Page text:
Control garden chafer biologically
The garden chafer (lat. Phyllopertha horticola) belongs to the leaf beetle family (lat. Scarabaeidae), whose best-known representative is the cockchafer. Their larvae are called grubs and are common lawn pests.
The reddish-brown garden leaf beetle grows to about 1 cm in size and bears a shiny metallic green neck shield. It is diurnal and swarms over the lawn in masses from mid-May to mid-June. Ideal flying weather for the garden chafer is sunny mornings; it disappears when there is a cloud in the sky.
Its grubs grow up to 2 cm in size, are white have a brown head. They often lie in a characteristic "C" position in the soil and remain there for about a year. The grubs cause the main damage by feeding on the grass roots. They often occur in groups in various locations just below the turf. Beginning in August, birds, badgers, and other animals forage on the grubs, causing more damage than the grubs themselves.
Life cycle of the garden chafer
In May/June, the female garden chafer appears, is mated, and immediately lays up to 50 eggs at the site where it hatched itself. After laying about 70% of the eggs there, it feeds on trees and shrubs for a few days and then lays the rest of the eggs up to 4 km away. After 3-4 weeks, the young larvae hatch. They then go through three larval stages, with the third larval stage migrating deeper into the soil from October onwards, where it overwinters. In the spring (March/April), the garden leaf beetle larvae pupate and the game begins again.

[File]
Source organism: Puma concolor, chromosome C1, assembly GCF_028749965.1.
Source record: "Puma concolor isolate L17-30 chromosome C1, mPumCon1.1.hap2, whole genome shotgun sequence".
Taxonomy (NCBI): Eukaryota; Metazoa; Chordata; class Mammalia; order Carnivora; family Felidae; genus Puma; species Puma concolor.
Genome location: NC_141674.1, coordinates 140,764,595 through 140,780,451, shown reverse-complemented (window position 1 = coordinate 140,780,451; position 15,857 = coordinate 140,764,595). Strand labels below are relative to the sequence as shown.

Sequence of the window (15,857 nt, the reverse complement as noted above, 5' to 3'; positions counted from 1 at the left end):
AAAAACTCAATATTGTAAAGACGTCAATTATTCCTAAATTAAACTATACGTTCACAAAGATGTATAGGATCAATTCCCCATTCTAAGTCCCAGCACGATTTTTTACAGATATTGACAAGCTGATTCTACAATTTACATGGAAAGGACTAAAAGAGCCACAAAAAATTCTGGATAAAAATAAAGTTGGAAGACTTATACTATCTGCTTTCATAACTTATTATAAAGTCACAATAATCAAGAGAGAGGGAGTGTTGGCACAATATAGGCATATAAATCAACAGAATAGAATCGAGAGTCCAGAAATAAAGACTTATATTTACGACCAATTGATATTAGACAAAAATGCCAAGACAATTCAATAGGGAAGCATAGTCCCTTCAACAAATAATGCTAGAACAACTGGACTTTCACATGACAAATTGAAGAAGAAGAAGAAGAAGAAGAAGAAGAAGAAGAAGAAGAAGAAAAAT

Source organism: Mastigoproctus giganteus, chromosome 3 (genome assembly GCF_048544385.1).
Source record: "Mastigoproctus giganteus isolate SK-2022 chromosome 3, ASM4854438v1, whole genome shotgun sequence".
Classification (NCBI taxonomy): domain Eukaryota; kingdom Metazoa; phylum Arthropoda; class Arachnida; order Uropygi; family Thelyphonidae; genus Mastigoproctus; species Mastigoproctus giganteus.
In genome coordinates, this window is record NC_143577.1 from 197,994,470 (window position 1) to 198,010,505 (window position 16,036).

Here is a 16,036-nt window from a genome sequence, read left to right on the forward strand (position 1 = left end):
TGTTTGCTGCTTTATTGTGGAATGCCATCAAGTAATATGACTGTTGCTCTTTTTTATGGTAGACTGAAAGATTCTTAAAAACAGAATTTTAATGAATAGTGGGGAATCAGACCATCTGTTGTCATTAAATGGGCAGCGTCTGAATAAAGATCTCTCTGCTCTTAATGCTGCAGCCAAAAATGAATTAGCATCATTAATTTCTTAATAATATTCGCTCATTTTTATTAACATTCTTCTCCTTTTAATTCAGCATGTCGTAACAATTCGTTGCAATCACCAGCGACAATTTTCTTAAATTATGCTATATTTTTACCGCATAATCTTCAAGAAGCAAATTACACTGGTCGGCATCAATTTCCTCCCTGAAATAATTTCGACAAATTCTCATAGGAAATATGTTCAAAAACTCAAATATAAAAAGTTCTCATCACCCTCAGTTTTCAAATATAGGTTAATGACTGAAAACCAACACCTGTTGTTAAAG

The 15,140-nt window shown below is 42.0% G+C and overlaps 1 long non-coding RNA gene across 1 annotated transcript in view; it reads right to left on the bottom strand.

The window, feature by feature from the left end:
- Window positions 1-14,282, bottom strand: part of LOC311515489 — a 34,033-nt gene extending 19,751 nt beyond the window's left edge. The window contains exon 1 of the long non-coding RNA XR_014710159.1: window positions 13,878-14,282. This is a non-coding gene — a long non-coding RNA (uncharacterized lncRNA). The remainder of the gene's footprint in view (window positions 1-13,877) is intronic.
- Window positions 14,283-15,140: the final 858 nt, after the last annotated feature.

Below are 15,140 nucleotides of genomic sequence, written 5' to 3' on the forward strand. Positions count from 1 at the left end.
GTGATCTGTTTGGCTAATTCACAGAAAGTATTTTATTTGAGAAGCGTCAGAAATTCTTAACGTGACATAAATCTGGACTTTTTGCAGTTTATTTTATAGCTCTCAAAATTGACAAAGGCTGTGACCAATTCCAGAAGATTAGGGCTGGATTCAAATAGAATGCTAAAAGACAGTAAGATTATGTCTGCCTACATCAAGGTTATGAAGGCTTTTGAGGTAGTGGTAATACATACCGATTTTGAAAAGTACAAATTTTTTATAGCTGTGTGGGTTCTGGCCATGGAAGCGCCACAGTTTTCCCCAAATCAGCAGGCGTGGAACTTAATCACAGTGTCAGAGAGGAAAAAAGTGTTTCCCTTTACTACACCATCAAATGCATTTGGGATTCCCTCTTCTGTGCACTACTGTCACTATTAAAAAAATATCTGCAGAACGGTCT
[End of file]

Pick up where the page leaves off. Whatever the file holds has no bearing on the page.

Damage caused by garden chafer grubs
The main damage is caused by the grubs, as well as birds and other animals that forage for the grubs. The grubs feed on the roots, cutting off the water supply to the grass.
The formerly green lawn turns an unsightly brown and is easily pulled off the ground. Underneath, countless white grubs emerge. Pecking and burrowing by birds and other animals destroys the turf nest by nest. Mainly affected are home, golf and sports turf.
Damage caused by adult garden chafer
Swarming garden leaf beetles appear in droves and can be very troublesome to gardeners. They settle on plants and feed on flowers, fruits and leaves. Adult garden leaf beetles are found on roses, strawberries, cherries, apples, as well as oak, hazelnut and birch.
Control garden chafer with nematodes
Nematodes are natural enemies of the garden leaf beetle. The nematode species Heterorhabditis bacteriophora specializes in grubs, among other things, and can use them for its own feeding and reproduction. The nematodes are supplied alive in a powder. For application, they should be mixed with water exactly according to package directions and applied to affected areas from July through September. The beetle can be caught with the garden leaf beetle trap. It is placed on the lawn from mid-May.